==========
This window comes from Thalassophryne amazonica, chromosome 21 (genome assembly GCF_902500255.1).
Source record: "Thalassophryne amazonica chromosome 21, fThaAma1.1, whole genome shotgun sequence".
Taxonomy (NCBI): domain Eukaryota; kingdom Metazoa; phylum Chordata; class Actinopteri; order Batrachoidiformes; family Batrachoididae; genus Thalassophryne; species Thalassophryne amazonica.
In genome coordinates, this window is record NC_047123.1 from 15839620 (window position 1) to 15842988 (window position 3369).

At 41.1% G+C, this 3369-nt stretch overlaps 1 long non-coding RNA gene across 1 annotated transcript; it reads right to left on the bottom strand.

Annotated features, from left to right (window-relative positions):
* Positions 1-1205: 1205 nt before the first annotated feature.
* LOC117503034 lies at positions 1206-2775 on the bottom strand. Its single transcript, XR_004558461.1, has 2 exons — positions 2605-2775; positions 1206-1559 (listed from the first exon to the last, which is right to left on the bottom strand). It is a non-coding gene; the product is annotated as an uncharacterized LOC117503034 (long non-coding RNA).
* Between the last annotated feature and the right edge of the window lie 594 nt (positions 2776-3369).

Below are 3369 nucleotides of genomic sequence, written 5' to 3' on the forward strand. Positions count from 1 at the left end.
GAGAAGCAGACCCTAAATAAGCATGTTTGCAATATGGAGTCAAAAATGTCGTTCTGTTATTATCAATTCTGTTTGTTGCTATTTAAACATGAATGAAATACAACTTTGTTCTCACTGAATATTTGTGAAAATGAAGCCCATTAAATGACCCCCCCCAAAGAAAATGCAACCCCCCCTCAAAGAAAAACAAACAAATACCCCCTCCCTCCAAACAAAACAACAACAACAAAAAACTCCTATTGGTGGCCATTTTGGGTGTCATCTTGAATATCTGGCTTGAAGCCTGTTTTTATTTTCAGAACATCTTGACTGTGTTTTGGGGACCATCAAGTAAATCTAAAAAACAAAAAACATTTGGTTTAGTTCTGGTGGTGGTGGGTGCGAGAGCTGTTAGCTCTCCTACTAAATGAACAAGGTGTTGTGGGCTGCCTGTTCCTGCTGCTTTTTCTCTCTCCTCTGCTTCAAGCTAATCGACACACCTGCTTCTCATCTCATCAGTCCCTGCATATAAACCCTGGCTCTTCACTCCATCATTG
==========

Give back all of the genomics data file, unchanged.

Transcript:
This window comes from Thalassophryne amazonica, chromosome 21 (genome assembly GCF_902500255.1).
Source record: "Thalassophryne amazonica chromosome 21, fThaAma1.1, whole genome shotgun sequence".
Taxonomy (NCBI): domain Eukaryota; kingdom Metazoa; phylum Chordata; class Actinopteri; order Batrachoidiformes; family Batrachoididae; genus Thalassophryne; species Thalassophryne amazonica.
In genome coordinates, this window is record NC_047123.1 from 15839620 (window position 1) to 15842988 (window position 3369).

At 41.1% G+C, this 3369-nt stretch overlaps 1 long non-coding RNA gene across 1 annotated transcript; it reads right to left on the bottom strand.

Annotated features, from left to right (window-relative positions):
* Positions 1-1205: 1205 nt before the first annotated feature.
* LOC117503034 lies at positions 1206-2775 on the bottom strand. Its single transcript, XR_004558461.1, has 2 exons — positions 2605-2775; positions 1206-1559 (listed from the first exon to the last, which is right to left on the bottom strand). It is a non-coding gene; the product is annotated as an uncharacterized LOC117503034 (long non-coding RNA).
* Between the last annotated feature and the right edge of the window lie 594 nt (positions 2776-3369).

Below are 3369 nucleotides of genomic sequence, written 5' to 3' on the forward strand. Positions count from 1 at the left end.
GAGAAGCAGACCCTAAATAAGCATGTTTGCAATATGGAGTCAAAAATGTCGTTCTGTTATTATCAATTCTGTTTGTTGCTATTTAAACATGAATGAAATACAACTTTGTTCTCACTGAATATTTGTGAAAATGAAGCCCATTAAATGACCCCCCCCAAAGAAAATGCAACCCCCCCTCAAAGAAAAACAAACAAATACCCCCTCCCTCCAAACAAAACAACAACAACAAAAAACTCCTATTGGTGGCCATTTTGGGTGTCATCTTGAATATCTGGCTTGAAGCCTGTTTTTATTTTCAGAACATCTTGACTGTGTTTTGGGGACCATCAAGTAAATCTAAAAAACAAAAAACATTTGGTTTAGTTCTGGTGGTGGTGGGTGCGAGAGCTGTTAGCTCTCCTACTAAATGAACAAGGTGTTGTGGGCTGCCTGTTCCTGCTGCTTTTTCTCTCTCCTCTGCTTCAAGCTAATCGACACACCTGCTTCTCATCTCATCAGTCCCTGCATATAAACCCTGGCTCTTCACTCCATCATTG